Michael Lewis is one of my favourite financial authors. He has a unique blend of on-the-ground experience (he was a bond trader on Wall Street before resigning to write Liar’s Poker), plus the talent and ability to turn a complex story into a compelling narrative.
His best work, in my opinion, was The Big Short, which explained why the U.S. housing market was propped up on bad loans and how Wall Street designed strange and complicated products to profit from its ultimate demise. The book has now been turned into movie with a star-studded cast:
I can’t wait!
More recently, Lewis wrote Flash Boys, a book about a small group of Wall Street idealists who realize the stock market has been rigged for the benefit of insiders and high-frequency traders.
One of the traders, RBC’s Brad Katsuyama, tried to design a way to level the playing field and deny high-frequency traders the ability to game the system. He ended up leaving RBC to open his own stock exchange called Investors’ Exchange, or IEX, which last week applied to become a public stock exchange.
I’m about three-quarters of the way through reading Flash Boys and it’s a fascinating story. Once again, Lewis has managed to take a seemingly complex and boring subject and spin it into a page-turning thriller.
The book’s publisher, Norton, sent me an extra copy to give away on the blog. If you want a chance to win a copy of Flash Boys, just leave a comment below and I will draw one winner at random – to be announced in the next edition of Weekend Reading.
This week’s recap
On Monday I looked back at a hypothetical leveraged investment scenario and what might have happened if an investor borrowed to invest in Canadian Oil Sands last year.
On Wednesday Marie explored the real cost of getting married.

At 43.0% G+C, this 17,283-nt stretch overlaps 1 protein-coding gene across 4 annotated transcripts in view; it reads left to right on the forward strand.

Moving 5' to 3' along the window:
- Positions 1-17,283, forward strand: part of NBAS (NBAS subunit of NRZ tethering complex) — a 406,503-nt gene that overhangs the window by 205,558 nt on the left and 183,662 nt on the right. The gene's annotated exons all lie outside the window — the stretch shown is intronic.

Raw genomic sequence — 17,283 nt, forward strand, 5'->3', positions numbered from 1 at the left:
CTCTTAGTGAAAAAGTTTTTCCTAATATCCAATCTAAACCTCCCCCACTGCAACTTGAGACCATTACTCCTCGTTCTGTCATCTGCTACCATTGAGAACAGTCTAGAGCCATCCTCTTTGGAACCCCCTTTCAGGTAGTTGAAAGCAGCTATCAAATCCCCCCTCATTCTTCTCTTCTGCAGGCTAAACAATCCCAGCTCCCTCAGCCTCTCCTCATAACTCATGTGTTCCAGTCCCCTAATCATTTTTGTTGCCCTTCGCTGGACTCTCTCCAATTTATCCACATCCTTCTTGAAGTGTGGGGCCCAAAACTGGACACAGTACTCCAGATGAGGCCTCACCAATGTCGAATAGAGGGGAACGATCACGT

And on Friday I explained why I simplified my investment portfolio, switching from dividend stocks to a two-ETF solution.
Tim Cestnick continues to provide incredible insight in his column at The Globe and Mail. This article explains how to time the collection of CPP and OAS.
How much are you spending on the little things? Wealthing Like Rabbits author Robert Brown explains why it’s more than you think.
Garry Marr explains everything you need to know about the tax free savings account and the federal election.
Blogger Mark Seed says the TFSA should be one of these three personal finance issues in the election.
Michael James offers three counter-arguments to Mark’s proposed election issues.
Put your keys in the fridge so you don’t forget your groceries (or one weird trick to counter your cognitive biases).
One of the big “safety nets” to people who retire early is that they always have the option to re-enter the work force.
Believe it or not, insurance works, says this investment advisor, who sadly lost her husband at 35 and was left to raise their five-year-old child on her own.
Rob Carrick says it might be time for many Canadians to abandon the 20% down-payment rule.
The bizarre Volkswagon scandal, or diesel-dupe, explained.
In the market for a new car? Never say these five things to a car dealer.
Accountant Dan Wesley gives a useful explanation of how taxes work for severance pay.
Robin Powell explains why investors need to curb their competitive streak.
Finally, Nelson Smith, from Financial Uproar fame, lists 11 personal finance and investing blogs you should be reading.
Have a great weekend, everyone!